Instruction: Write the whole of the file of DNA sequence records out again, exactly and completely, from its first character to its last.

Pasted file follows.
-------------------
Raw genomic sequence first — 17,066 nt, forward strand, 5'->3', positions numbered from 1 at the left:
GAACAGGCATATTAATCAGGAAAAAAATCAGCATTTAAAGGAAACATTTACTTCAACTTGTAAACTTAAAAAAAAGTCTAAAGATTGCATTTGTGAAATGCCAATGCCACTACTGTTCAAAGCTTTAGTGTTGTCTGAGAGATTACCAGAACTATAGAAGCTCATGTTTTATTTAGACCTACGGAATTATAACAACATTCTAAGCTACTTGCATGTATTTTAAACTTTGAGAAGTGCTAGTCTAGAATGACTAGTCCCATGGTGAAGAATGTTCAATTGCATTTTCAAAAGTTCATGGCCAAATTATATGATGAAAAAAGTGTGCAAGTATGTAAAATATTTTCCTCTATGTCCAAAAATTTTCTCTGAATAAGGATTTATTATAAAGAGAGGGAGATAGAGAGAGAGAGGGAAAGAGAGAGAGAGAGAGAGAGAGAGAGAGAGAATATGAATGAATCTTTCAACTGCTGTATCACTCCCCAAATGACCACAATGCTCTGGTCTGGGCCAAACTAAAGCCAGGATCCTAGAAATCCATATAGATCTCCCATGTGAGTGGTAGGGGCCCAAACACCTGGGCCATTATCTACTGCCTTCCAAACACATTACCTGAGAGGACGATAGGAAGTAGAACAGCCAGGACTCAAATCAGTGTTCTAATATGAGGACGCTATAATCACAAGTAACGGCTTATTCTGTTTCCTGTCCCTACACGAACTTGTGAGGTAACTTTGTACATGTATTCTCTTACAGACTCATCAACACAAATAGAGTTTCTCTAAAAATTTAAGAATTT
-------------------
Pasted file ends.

Raw genomic sequence first — 17,066 nt, forward strand, 5'->3', positions numbered from 1 at the left:
GAACAGGCATATTAATCAGGAAAAAAATCAGCATTTAAAGGAAACATTTACTTCAACTTGTAAACTTAAAAAAAAGTCTAAAGATTGCATTTGTGAAATGCCAATGCCACTACTGTTCAAAGCTTTAGTGTTGTCTGAGAGATTACCAGAACTATAGAAGCTCATGTTTTATTTAGACCTACGGAATTATAACAACATTCTAAGCTACTTGCATGTATTTTAAACTTTGAGAAGTGCTAGTCTAGAATGACTAGTCCCATGGTGAAGAATGTTCAATTGCATTTTCAAAAGTTCATGGCCAAATTATATGATGAAAAAAGTGTGCAAGTATGTAAAATATTTTCCTCTATGTCCAAAAATTTTCTCTGAATAAGGATTTATTATAAAGAGAGGGAGATAGAGAGAGAGAGGGAAAGAGAGAGAGAGAGAGAGAGAGAGAGAGAGAATATGAATGAATCTTTCAACTGCTGTATCACTCCCCAAATGACCACAATGCTCTGGTCTGGGCCAAACTAAAGCCAGGATCCTAGAAATCCATATAGATCTCCCATGTGAGTGGTAGGGGCCCAAACACCTGGGCCATTATCTACTGCCTTCCAAACACATTACCTGAGAGGACGATAGGAAGTAGAACAGCCAGGACTCAAATCAGTGTTCTAATATGAGGACGCTATAATCACAAGTAACGGCTTATTCTGTTTCCTGTCCCTACACGAACTTGTGAGGTAACTTTGTACATGTATTCTCTTACAGACTCATCAACACAAATAGAGTTTCTCTAAAAATTTAAGAATTT